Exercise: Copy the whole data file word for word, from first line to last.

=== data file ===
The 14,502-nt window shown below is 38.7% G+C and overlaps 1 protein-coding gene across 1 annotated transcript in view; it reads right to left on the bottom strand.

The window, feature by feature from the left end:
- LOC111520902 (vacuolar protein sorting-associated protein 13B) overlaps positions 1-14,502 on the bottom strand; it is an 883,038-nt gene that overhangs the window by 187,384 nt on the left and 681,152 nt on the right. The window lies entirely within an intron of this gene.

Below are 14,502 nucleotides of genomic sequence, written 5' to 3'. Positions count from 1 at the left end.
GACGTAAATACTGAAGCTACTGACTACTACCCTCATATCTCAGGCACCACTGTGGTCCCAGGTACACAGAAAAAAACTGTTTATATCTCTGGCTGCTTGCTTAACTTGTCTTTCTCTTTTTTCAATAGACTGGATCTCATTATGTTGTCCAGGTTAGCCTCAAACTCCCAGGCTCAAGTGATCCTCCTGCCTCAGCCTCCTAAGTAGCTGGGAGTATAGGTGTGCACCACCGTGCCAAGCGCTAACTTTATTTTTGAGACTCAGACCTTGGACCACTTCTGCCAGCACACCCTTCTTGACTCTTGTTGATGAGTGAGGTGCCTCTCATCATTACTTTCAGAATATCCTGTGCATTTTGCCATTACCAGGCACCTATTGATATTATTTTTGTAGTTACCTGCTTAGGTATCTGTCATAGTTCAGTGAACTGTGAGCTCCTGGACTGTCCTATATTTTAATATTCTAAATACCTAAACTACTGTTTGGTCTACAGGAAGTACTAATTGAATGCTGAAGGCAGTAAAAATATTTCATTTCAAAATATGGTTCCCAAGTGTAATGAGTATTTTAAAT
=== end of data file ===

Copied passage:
The 14,502-nt window shown below is 38.7% G+C and overlaps 1 protein-coding gene across 1 annotated transcript in view; it reads right to left on the bottom strand.

The window, feature by feature from the left end:
- LOC111520902 (vacuolar protein sorting-associated protein 13B) overlaps positions 1-14,502 on the bottom strand; it is an 883,038-nt gene that overhangs the window by 187,384 nt on the left and 681,152 nt on the right. The window lies entirely within an intron of this gene.

Below are 14,502 nucleotides of genomic sequence, written 5' to 3'. Positions count from 1 at the left end.
GACGTAAATACTGAAGCTACTGACTACTACCCTCATATCTCAGGCACCACTGTGGTCCCAGGTACACAGAAAAAAACTGTTTATATCTCTGGCTGCTTGCTTAACTTGTCTTTCTCTTTTTTCAATAGACTGGATCTCATTATGTTGTCCAGGTTAGCCTCAAACTCCCAGGCTCAAGTGATCCTCCTGCCTCAGCCTCCTAAGTAGCTGGGAGTATAGGTGTGCACCACCGTGCCAAGCGCTAACTTTATTTTTGAGACTCAGACCTTGGACCACTTCTGCCAGCACACCCTTCTTGACTCTTGTTGATGAGTGAGGTGCCTCTCATCATTACTTTCAGAATATCCTGTGCATTTTGCCATTACCAGGCACCTATTGATATTATTTTTGTAGTTACCTGCTTAGGTATCTGTCATAGTTCAGTGAACTGTGAGCTCCTGGACTGTCCTATATTTTAATATTCTAAATACCTAAACTACTGTTTGGTCTACAGGAAGTACTAATTGAATGCTGAAGGCAGTAAAAATATTTCATTTCAAAATATGGTTCCCAAGTGTAATGAGTATTTTAAAT